EHEA and the Bologna Process

In 1999, the ministers of education of 29 countries met to discuss the future development of higher education in Europe. The post-summit declaration - the Bologna Declaration - expressed the goal of developing a European Higher Education Area by 2010. This development is known as the Bologna Process. The three Bologna priorities are:

  • Quality Assurance
  • The Three Cycle System
  • Recognition – ECTS/ Diploma Supplement, Europass, Lisbon Recognition Convention

In Bucharest in April 2012, the education ministers identified three key priorities for the future: mobility, employability, and quality.

Supporting the implementation of European Higher Education Area reforms

The European Higher Education Area (EHEA) was launched in 2010 as an integral part of the Bologna Process to ensure greater comparability and coherence between Europe’s higher education systems and as a means of promoting mutual recognition of qualifications, demonstrating transparency of systems and supporting the mobility of staff and students across higher education in Europe.

The British Council, working with the UK Higher Education International Unit, as part of a European Commission initiative and with support from the Department for Business Innovation and Skills, has developed a project with a team of UK EHEA experts to support the implementation of EHEA reforms. The project includes a series of workshops on priority areas for the UK as reflected in the Bologna Process Implementation Report and in the Bucharest Communiqué.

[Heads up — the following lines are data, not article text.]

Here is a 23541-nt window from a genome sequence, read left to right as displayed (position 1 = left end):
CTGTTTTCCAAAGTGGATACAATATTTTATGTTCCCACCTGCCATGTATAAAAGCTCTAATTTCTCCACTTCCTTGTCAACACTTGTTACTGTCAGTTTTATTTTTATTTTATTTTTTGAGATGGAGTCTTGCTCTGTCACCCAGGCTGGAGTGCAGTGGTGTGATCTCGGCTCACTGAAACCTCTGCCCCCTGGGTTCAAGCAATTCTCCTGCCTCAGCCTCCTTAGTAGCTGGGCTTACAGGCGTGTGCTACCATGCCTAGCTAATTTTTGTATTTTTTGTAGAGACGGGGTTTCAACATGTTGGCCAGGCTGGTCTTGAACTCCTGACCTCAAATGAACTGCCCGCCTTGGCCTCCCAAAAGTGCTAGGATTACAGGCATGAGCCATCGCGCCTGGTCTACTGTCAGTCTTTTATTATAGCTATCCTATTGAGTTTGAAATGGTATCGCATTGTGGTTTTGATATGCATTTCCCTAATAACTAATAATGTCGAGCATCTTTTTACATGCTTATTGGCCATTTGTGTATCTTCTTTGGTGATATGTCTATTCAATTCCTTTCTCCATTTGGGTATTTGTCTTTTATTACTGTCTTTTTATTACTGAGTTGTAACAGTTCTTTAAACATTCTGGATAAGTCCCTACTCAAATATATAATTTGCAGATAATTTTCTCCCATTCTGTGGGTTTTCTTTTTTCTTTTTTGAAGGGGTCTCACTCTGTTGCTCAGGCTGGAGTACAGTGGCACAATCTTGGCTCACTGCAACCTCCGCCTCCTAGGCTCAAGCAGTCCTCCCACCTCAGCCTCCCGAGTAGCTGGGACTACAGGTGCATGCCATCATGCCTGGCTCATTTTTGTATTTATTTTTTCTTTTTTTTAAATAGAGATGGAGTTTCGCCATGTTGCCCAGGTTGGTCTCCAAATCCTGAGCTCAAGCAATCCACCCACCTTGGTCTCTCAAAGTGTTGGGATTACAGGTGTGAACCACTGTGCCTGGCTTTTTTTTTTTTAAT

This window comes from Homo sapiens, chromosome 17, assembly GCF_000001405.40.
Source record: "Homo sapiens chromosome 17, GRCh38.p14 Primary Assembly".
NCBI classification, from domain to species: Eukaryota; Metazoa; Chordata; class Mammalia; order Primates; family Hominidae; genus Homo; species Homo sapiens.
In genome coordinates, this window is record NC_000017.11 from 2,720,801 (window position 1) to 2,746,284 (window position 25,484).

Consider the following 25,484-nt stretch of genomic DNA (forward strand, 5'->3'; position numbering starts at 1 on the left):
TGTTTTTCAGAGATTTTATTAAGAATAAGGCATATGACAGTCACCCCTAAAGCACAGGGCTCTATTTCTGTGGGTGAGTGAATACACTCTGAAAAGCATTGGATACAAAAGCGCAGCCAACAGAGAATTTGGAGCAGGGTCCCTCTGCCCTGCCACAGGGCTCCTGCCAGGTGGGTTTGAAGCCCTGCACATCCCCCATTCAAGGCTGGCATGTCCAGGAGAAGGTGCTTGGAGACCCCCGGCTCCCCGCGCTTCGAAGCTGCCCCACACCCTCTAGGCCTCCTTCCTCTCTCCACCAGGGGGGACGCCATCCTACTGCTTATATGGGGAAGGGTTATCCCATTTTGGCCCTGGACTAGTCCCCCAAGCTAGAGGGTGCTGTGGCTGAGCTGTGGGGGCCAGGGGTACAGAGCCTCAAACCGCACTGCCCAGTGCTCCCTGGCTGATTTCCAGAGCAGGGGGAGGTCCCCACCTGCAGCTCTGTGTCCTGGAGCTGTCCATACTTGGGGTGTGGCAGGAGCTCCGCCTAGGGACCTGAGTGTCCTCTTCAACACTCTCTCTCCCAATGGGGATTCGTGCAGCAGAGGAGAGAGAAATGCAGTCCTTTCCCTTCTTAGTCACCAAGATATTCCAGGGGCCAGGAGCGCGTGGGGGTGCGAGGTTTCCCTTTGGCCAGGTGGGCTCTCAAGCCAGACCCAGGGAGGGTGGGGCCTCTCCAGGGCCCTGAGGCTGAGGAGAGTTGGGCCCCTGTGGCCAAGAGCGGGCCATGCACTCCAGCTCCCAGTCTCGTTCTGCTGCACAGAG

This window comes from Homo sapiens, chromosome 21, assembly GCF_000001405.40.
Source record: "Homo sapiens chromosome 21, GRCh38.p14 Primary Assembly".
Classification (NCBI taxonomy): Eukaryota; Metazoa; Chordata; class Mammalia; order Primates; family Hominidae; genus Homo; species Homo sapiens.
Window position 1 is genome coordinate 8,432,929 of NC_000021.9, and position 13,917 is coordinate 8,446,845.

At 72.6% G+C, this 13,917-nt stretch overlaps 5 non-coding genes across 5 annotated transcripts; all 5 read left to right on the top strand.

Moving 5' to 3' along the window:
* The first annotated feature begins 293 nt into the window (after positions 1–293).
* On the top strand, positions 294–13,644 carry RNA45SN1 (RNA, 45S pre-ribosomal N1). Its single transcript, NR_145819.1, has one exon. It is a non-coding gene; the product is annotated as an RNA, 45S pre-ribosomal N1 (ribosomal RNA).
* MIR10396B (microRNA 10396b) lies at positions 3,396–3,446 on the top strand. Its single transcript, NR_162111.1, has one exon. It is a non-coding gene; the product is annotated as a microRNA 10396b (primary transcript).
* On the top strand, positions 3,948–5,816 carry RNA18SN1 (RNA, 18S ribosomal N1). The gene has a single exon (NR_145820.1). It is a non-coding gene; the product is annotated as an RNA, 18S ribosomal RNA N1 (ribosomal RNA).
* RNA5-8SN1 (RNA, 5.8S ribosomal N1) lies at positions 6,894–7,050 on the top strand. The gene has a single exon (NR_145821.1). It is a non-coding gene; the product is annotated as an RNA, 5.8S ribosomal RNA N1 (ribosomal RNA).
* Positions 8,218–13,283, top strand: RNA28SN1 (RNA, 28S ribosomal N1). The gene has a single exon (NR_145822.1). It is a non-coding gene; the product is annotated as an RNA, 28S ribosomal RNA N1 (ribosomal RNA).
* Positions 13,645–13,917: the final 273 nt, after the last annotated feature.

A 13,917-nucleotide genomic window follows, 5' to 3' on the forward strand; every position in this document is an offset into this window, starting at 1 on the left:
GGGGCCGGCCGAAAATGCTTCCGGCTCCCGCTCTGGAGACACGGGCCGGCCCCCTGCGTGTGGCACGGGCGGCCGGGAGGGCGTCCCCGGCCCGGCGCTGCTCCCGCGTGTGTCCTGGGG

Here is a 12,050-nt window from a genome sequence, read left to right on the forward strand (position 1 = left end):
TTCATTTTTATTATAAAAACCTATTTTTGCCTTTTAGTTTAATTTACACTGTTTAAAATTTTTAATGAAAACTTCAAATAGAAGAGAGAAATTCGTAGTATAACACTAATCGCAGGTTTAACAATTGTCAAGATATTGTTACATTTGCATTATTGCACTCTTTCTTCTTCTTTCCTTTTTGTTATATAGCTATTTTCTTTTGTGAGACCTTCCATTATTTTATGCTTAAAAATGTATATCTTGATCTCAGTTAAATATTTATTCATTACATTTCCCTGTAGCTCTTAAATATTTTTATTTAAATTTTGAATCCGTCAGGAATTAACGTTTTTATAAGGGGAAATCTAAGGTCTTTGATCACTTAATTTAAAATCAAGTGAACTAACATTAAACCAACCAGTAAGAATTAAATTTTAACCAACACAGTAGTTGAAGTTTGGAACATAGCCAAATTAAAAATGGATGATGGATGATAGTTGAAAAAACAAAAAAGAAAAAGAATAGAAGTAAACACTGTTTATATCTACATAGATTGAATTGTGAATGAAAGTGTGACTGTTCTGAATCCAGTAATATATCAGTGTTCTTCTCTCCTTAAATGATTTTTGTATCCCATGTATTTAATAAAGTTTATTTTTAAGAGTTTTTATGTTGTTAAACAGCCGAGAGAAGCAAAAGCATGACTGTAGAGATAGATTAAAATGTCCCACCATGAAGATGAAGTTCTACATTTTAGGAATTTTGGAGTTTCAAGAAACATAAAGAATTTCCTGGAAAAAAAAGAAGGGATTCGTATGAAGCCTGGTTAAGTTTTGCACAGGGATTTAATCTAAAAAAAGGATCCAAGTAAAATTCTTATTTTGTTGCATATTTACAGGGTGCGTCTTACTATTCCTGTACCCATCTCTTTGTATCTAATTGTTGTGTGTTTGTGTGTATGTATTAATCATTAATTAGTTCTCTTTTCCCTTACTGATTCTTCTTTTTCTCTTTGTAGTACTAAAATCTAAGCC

The workshops were held across the UK from October 2015 until February 2016 on the following themes:

  • Joint Degrees and Bologna tools; 
  • Student Mobility and employability; and
  • Strategic partnerships, capacity building and student-centred learning.

EHEA Expert, John Reilly, has published a report (1.3MB) on the three sets of EHEA workshops. The report, useful to universities and colleges, links UK policy initiatives to the EHEA and Bologna Process and extracts the themes of resources, risk, employability, benefits and competences across the workshops.

To review all the workshop presentations and resources please visit the British Council's higher education website.